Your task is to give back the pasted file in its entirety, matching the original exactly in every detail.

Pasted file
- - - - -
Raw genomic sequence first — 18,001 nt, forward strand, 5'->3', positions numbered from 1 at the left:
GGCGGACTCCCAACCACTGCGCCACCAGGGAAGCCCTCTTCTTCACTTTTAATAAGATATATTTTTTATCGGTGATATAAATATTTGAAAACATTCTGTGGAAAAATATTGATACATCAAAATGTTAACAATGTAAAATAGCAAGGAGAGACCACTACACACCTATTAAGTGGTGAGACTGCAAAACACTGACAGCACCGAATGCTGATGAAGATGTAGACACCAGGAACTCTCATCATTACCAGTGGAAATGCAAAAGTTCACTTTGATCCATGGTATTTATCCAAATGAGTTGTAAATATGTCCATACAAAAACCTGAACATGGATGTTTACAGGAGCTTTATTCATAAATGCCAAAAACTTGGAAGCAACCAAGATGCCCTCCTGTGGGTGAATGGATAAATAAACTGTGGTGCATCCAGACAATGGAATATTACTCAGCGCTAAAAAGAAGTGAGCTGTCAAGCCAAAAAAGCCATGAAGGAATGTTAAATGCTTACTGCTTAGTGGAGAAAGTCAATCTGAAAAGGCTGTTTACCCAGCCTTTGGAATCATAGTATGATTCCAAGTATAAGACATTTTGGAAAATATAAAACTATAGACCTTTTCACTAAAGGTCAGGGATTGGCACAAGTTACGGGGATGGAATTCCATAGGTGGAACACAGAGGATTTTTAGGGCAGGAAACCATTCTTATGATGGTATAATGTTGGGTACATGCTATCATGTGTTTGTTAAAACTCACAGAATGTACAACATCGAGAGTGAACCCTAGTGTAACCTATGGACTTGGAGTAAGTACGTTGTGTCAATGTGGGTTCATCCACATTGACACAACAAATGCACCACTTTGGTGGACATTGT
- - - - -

Raw genomic sequence first — 18,001 nt, forward strand, 5'->3', positions numbered from 1 at the left:
GGCGGACTCCCAACCACTGCGCCACCAGGGAAGCCCTCTTCTTCACTTTTAATAAGATATATTTTTTATCGGTGATATAAATATTTGAAAACATTCTGTGGAAAAATATTGATACATCAAAATGTTAACAATGTAAAATAGCAAGGAGAGACCACTACACACCTATTAAGTGGTGAGACTGCAAAACACTGACAGCACCGAATGCTGATGAAGATGTAGACACCAGGAACTCTCATCATTACCAGTGGAAATGCAAAAGTTCACTTTGATCCATGGTATTTATCCAAATGAGTTGTAAATATGTCCATACAAAAACCTGAACATGGATGTTTACAGGAGCTTTATTCATAAATGCCAAAAACTTGGAAGCAACCAAGATGCCCTCCTGTGGGTGAATGGATAAATAAACTGTGGTGCATCCAGACAATGGAATATTACTCAGCGCTAAAAAGAAGTGAGCTGTCAAGCCAAAAAAGCCATGAAGGAATGTTAAATGCTTACTGCTTAGTGGAGAAAGTCAATCTGAAAAGGCTGTTTACCCAGCCTTTGGAATCATAGTATGATTCCAAGTATAAGACATTTTGGAAAATATAAAACTATAGACCTTTTCACTAAAGGTCAGGGATTGGCACAAGTTACGGGGATGGAATTCCATAGGTGGAACACAGAGGATTTTTAGGGCAGGAAACCATTCTTATGATGGTATAATGTTGGGTACATGCTATCATGTGTTTGTTAAAACTCACAGAATGTACAACATCGAGAGTGAACCCTAGTGTAACCTATGGACTTGGAGTAAGTACGTTGTGTCAATGTGGGTTCATCCACATTGACACAACAAATGCACCACTTTGGTGGACATTGT